The Disaster Artist recreates infamous billboard for The Room
Another disaster has struck Highland Avenue in Hollywood—and this one's pretty funny.
The marketing campaign for James Franco's upcoming making-of-The Room movie, The Disaster Artist, has staked out some hallowed ground for the next step of its advertising blitz, commandeering a Hollywood billboard that once stood as the world's biggest invitation to The Room.
The Los Angeles Times' Jen Yamato tweeted out a picture of the billboard, which replicates the original advertisement almost exactly, right down to including a phone number which, according to Disaster Artist actor Seth Rogen, belongs to a phone owned by James Franco.
If you're a pop culture pessimist who can't help but see modern entertainment as a fattened serpent eagerly devouring its own tail from now into infinity, well, there's a lot going on for you with the ad campaign for The Disaster Artist.
A highly-referential—and reverential—movie about the creation of the legendarily terrible 2003 film and the B-movie mania that came to surround it, The Disaster Artist is looking to hold a mirror up not just to the making of The Room, but also the unlikely path it took to touch the hearts of audiences worldwide.
Calling the number sends you a voicemail greeting with a remarkably recognizable accent. "You've reached the voicemail of Tommy Wiseau," the message says, evidently Franco-as-Wiseau. "I'm very busy guy. I may be on another call. Or maybe just don't want to talk to you. I'm joking my friend! Leave me a message. Ha ha ha ha."
The voice mailbox was full at the time Looper attempted contact. The original number for Wiseau's billboard, (323) 654-6192, is still active to this day.
It's hard to overstate just how important this enigmatic billboard was in spreading the legend of The Room across Los Angeles and, later, the world.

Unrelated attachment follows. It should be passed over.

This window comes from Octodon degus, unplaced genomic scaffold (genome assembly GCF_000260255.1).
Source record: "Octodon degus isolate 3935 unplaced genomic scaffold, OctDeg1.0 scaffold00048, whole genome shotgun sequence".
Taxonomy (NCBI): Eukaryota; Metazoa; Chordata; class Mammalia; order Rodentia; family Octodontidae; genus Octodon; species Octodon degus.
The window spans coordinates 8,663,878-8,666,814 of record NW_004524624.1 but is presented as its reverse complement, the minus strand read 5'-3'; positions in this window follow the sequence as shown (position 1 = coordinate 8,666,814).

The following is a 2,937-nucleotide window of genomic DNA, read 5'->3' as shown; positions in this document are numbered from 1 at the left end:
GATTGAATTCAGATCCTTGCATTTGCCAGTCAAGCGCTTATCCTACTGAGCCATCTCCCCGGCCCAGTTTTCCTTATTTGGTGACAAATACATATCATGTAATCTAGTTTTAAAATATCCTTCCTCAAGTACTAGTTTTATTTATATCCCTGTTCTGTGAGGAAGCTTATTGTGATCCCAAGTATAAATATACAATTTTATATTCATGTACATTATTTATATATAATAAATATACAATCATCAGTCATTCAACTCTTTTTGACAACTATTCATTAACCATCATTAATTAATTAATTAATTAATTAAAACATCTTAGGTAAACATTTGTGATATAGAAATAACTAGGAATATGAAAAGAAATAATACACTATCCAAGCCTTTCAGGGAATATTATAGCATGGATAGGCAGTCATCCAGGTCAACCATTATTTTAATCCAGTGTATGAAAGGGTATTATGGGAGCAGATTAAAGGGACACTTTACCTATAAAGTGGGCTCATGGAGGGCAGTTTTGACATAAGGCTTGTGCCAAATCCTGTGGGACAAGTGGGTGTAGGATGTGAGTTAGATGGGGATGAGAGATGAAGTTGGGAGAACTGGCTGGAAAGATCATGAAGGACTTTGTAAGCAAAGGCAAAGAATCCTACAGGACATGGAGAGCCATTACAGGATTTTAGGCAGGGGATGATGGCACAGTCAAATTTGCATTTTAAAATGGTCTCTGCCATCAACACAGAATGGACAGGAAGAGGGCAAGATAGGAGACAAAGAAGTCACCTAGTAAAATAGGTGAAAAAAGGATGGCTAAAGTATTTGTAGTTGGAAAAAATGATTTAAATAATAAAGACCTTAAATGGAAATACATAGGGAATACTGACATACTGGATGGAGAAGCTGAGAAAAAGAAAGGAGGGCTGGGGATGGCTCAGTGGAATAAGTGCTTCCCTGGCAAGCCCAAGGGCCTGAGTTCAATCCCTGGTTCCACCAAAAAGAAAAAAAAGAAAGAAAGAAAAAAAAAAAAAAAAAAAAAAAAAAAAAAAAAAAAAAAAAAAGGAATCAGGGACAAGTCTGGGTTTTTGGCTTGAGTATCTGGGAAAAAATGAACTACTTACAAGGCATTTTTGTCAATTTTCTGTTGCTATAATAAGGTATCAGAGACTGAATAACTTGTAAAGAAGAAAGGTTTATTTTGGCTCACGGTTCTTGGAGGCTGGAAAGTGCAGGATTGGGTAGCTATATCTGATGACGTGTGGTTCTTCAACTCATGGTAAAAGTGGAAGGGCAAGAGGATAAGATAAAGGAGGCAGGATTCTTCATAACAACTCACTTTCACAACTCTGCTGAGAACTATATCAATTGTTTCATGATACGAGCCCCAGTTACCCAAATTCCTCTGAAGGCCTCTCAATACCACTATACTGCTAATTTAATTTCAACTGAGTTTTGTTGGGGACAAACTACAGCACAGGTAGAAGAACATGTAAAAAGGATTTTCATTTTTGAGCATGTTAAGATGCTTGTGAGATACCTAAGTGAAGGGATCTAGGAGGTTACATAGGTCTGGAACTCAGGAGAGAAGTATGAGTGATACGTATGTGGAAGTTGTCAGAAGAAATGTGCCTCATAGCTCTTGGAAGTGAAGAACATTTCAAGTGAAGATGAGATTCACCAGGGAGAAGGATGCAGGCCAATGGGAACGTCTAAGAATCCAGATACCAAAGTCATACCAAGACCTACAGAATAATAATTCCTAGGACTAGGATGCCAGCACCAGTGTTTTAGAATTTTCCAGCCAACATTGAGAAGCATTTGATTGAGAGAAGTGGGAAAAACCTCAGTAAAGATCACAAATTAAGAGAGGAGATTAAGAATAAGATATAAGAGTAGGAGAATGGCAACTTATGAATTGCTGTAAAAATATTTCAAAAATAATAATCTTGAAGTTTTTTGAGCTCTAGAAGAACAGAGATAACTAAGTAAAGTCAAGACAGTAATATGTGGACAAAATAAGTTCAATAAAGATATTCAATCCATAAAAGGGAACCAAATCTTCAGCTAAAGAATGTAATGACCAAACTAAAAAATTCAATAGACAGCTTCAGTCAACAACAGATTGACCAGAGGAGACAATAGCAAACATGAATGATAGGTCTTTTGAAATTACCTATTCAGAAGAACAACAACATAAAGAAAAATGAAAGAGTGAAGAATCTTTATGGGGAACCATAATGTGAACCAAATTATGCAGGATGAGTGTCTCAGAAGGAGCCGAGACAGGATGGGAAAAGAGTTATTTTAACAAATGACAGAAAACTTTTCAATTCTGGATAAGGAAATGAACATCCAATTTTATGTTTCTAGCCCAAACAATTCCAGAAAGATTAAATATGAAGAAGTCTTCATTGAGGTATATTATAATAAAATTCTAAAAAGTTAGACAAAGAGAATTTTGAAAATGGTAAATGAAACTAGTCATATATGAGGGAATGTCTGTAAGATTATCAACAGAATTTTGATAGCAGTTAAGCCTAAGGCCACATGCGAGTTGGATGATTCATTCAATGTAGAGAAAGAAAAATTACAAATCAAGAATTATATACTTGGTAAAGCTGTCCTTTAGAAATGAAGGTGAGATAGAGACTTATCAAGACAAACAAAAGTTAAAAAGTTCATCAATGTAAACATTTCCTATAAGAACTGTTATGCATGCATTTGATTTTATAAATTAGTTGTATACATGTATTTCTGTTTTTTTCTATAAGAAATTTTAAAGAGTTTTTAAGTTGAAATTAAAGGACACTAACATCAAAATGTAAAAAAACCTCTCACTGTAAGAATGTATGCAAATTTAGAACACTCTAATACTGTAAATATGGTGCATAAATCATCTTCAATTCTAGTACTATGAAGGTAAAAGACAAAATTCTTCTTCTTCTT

Looming mysteriously over Hollywood's Highland Avenue, the bizarre non sequitur of an advertisement stood for five years, prominently featuring Tommy Wiseau's creepy headshot and describing almost nothing about the contents of the movie. (In Wiseau's defense, the movie is rather difficult to explain, but it's far from the horror movie Wiseau's ghastly visage suggests.)
Over time, the inexplicable billboard became its own sort of pop culture landmark, if only for the mystery of how a movie that by all rights should have been forgotten forever was still being advertised for years after the movie's ignominious release: a two-week theatrical run in a single theater which earned $1,800.
The story of that billboard is almost a capsule metaphor for the story of The Room's creation itself, with director Tommy Wiseau bringing his work into the popular consciousness using a combination of a lot of his own money and sheer tyranny of will.
To keep the billboard up as long as it was reportedly would have cost the artist upwards of $300,000, so regardless of what you think about the movie or Wiseau himself, you simply have to admire the audacity of the stunt and the work ethic on display here.
In addition to Franco as Wiseau, The Disaster Artist also stars Dave Franco as Greg Sestero, the Room actor who wrote the tell-all book on which the film is based. The cast also includes Seth Rogen, Alison Brie, Josh Hutherson, Ari Graynor, and Jacki Weaver, working from a script by Scott Neustadter and Michael H. Weber.
The Disaster Artist will be out in theaters in the US on December 1.